Canada, Senate Debates, “Special Joint Committee—Attendance in Chamber of Senate Members”, 32nd Parl, 1st Sess (18 November 1980)
By: Canada (Parliament)
Citation: Canada, Senate Debates, 32nd Parl, 1st Sess, 1980 at 1227-1228.
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SENATE DEBATES — November 18, 1980
SPECIAL JOINT COMMITTEE—ATTEN DANCE IN CHAMBER OF SENATE MEMBERS
Hon. Duff Roblin (Deputy Leader of the Opposition): Honourable senators, before I ask one or two questions of the government, can the leader tell me whether there is any way of recording the attendance of senators who are posted to the Special Joint Committee on the Constitution. On certain days the committee meets at exactly the same time as the Senate, and when that happens senators have a problem in recording their attendance here, although they are engaged in Senate business. Is there any way by which we can facilitate that situation?
Hon. Raymond J. Perrault (Leader of the Government): Honourable senators, in view of the fact that the special joint committee has permission to meet while the Senate is sitting, the Deputy Leader of the Opposition has advanced a very constructive idea, which is worthy of study and action, if possible.
May I say at the outset of the Question Period that our esteemed and distinguished colleague. Senator Olson, is forced because of his onerous responsibilities to leave at approximately 9 o’clock. If those questions to be directed to Senator Olson can be asked before that time, it will be of great help to him.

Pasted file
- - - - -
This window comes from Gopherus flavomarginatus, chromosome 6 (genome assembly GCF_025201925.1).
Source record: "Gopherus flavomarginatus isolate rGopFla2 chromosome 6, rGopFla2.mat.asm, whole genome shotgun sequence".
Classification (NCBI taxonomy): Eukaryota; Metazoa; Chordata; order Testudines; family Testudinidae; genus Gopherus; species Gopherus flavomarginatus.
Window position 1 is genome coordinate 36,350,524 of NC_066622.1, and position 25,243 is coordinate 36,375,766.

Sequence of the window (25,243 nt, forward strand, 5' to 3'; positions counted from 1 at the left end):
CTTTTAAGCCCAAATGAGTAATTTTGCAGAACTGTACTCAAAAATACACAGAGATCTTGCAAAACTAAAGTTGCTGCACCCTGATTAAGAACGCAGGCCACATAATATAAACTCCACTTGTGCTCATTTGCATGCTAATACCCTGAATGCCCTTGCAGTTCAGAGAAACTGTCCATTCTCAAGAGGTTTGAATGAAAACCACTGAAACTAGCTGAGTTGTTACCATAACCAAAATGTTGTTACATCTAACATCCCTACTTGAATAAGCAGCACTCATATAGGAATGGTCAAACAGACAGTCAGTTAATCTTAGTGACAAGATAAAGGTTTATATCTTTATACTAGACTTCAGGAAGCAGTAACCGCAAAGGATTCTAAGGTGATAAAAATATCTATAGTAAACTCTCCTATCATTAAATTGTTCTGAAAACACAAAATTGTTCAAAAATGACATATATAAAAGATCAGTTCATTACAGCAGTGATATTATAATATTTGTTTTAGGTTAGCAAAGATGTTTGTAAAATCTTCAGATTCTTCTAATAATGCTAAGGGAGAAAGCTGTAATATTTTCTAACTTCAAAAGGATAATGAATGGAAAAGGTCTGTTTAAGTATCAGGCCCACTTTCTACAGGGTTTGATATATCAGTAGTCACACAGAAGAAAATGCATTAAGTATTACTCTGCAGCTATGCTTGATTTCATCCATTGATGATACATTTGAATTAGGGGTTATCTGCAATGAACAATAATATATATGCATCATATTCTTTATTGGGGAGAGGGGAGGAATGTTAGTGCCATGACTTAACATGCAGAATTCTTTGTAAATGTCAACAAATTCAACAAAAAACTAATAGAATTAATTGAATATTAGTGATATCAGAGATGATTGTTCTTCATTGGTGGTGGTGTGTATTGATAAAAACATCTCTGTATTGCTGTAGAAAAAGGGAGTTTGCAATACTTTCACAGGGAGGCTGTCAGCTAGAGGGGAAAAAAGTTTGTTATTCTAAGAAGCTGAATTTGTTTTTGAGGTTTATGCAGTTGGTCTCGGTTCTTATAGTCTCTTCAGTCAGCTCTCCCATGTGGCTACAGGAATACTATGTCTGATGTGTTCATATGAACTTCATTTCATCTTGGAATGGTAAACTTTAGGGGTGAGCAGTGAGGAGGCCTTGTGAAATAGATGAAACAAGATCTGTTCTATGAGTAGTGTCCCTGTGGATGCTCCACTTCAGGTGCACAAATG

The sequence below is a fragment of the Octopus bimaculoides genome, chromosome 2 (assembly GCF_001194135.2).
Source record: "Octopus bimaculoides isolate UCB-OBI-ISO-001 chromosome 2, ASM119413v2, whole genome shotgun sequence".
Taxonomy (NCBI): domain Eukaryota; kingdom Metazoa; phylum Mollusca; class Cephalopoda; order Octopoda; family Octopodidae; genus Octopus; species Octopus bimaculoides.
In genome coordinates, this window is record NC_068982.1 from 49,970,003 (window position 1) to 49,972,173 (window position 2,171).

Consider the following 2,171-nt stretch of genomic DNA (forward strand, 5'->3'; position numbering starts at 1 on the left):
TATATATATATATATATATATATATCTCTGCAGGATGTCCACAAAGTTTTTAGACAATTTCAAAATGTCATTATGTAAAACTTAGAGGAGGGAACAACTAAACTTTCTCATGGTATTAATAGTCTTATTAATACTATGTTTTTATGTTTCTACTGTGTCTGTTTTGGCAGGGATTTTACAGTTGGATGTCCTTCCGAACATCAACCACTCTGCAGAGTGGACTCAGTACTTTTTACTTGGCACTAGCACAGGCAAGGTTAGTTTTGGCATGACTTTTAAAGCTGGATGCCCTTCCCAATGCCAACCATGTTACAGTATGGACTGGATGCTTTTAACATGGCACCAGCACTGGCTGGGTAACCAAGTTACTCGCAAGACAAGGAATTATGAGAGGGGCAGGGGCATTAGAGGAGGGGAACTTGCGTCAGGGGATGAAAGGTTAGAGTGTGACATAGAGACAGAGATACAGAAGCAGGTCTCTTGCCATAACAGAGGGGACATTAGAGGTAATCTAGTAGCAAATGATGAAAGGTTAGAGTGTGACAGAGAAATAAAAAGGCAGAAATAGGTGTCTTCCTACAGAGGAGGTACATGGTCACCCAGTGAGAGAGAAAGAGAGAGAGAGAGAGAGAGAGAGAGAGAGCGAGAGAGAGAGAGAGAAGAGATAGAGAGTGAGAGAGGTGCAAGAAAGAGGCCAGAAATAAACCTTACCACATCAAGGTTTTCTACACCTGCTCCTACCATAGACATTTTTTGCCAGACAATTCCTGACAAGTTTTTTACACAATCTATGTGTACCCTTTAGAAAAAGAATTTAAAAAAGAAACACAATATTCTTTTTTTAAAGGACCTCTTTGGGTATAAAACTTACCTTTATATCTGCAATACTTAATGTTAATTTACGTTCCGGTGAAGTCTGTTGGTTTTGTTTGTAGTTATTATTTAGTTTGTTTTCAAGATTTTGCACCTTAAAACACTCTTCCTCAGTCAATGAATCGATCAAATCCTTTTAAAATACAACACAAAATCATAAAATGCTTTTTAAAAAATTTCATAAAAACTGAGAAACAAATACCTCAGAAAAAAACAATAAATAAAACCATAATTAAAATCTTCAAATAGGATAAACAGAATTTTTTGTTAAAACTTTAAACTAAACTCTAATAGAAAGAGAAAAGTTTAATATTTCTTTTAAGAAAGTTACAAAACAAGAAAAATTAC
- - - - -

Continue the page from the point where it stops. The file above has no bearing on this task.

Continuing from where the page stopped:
Senator Roblin: Honourable senators, this may be a light evening for Senator Olson so far as questions are concerned, but we will keep that request in mind.
STATUS OF REPORT OF LEGAL AND CONSTITUTIONAL AFFAIRS COMMITTEE
Hon. Duff Roblin (Deputy Leader of the Opposition): Honourable senators, I should like to refer to a question asked by my leader a few days ago and addressed to the Honourable Senator Goldenberg as Chairman of the Standing Senate Committee on Legal and Constitutional Affairs, requesting information when the report of that committee with respect to constitutional reform in reference to the Senate might be presented. Is there any information on that matter.
Hon. Raymond J. Perrault (Leader of the Government): Honourable senators, I understand it is the intention of the Chairman of the Legal and Constitutional Affairs Committee to table that report on Wednesday, a week from tomorrow. There have been some delays occasioned by translation challenges.
Senator Roblin: Did the leader say the date for tabling is not next Wednesday, but a week Wednesday?
Senator Perrault: A week from tomorrow, yes.
Senator Roblin: I do not wish to dwell on the subject, but it has been some time since the matter was handed over to the legal staff and others to prepare, and that delay raises the question of whether they have too much on their plates to get these jobs done in time. I will not pursue that matter further at the moment because we will be getting the report next week, but it may be something we will have to look into at some time.
REFERENCES TO APPEAL COURTS BY PROVINCIAL GOVERNMENTS